As shown earlier, the underestimation of SWE is smaller in Noah-MP compared to the other LSMs despite the underestimated forcing precipitation (e.g., ECMWF) in the regions. The smaller underestimates may be partially attributed to the Jordan fractioning method compensating for precipitation error by allowing for snowfall when the air temperature is above 0 ∘C. The result is that while Noah-MP still underestimates SWE as compared to the SNOTEL observations, it performs better in this region than the other three LSMs. For other LSMs, a single threshold method for precipitation partitioning largely contributes to the SWE underestimation. This is also supported by examples of time series of accumulated snowfall from LSMs (Fig. S8). Snowfall estimates of Catchment, JULES, and Noah LSMs with the GDAS forcing are much less than that of Noah-MP with the same forcing (see the snowfall time series in Fig. S8). In this study, the two precipitation partitioning methods generated differences in annual snowfall by up to 847 mm with an average of 117 mm across the SNOTEL sites in the western US, particularly larger in the Pacific Northwest. However, in the eastern US, Jordan's method generated too much snowfall and subsequently overestimated SWE as compared to observations from the New York State Mesonet (Letcher et al., 2022). This suggests that applying a certain partitioning method across larger areas (at least the continental US) can generate spatially different errors. Jennings et al. (2018) found that air temperature partitioning rain and snowfall varies across the Northern Hemisphere, ranging from −0.4 to 2.4 ∘C (average: 1.0 ∘C) for 95 % of the study's observations. This implies that the higher air temperature threshold (∼ 2.5 ∘C) of Jordan's fractional method may overestimate snowfall.
The two precipitation partitioning approaches used in this study may have limitations. A new precipitation partitioning method incorporating humidity performed better than air temperature-only methods (Jennings et al., 2018). Also, solid precipitation simulations were improved when the wet-bulb temperature, defined as the temperature to which air can be cooled to saturation by the evaporation of water into the air, was used, particularly in the drier, higher elevation continental regions in the western US. This was because, as compared to air temperature, the wet-bulb temperature was closer to the actual temperature of a falling hydrometeor (Sims and Liu, 2015; Wang et al., 2019). Considering that the wet-bulb temperature is affected by surface skin temperature and vertical lapse rate (Sims and Liu, 2015), future comparison studies with multiple precipitation partitioning methods should consider humidity, wet-bulb temperature, and/or other meteorological variables in various environments in developing the best partitioning approach for the land surface and hydrological modeling communities. Since there are many differences among the LSMs beyond the partitioning scheme, further studies are also required to consider the single and combined impacts of other model physics on the SWE estimates (i.e., albedo and snow–soil interactions).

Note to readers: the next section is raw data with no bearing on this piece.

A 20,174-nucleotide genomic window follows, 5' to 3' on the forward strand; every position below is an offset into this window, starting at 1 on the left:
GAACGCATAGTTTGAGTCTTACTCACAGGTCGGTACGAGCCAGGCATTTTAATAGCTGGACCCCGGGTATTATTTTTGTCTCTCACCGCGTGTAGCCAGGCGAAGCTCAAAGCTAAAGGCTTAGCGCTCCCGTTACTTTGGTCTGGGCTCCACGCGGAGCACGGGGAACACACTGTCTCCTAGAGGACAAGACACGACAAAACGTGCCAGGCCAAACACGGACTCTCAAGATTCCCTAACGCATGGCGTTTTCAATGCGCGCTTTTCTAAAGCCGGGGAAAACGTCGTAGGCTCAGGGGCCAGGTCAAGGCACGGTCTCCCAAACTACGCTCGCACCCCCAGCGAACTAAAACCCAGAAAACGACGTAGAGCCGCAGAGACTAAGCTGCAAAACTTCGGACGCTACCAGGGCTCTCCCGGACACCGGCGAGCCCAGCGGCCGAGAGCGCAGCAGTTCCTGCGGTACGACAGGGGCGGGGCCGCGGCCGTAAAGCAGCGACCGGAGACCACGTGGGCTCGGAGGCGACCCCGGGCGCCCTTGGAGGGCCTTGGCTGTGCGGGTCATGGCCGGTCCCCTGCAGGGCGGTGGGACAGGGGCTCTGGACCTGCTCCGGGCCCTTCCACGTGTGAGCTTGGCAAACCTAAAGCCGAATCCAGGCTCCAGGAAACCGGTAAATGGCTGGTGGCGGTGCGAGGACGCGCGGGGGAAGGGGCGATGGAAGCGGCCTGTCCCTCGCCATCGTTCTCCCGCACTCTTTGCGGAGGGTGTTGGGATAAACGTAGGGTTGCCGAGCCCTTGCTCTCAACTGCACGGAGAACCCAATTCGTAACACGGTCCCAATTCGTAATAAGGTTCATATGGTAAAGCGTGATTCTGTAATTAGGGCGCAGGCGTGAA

The SWE underestimates will likely increase if the cold biases in temperature forcings are corrected. This indicates that even though the cold biases may be fortuitously helping to generate larger snowfall instead of rainfall, contributions of the precipitation underestimation as well as melting physics to the SWE underestimates are still too large to simulate enough SWE. Note that the Colorado Snow Survey Program with the USDA Natural Resources Conservation Service has ongoing work to correct the air temperature for the entire SNOTEL network, beyond the linear equation correction used here and in other studies (Currier et al., 2017; Sun et al., 2019).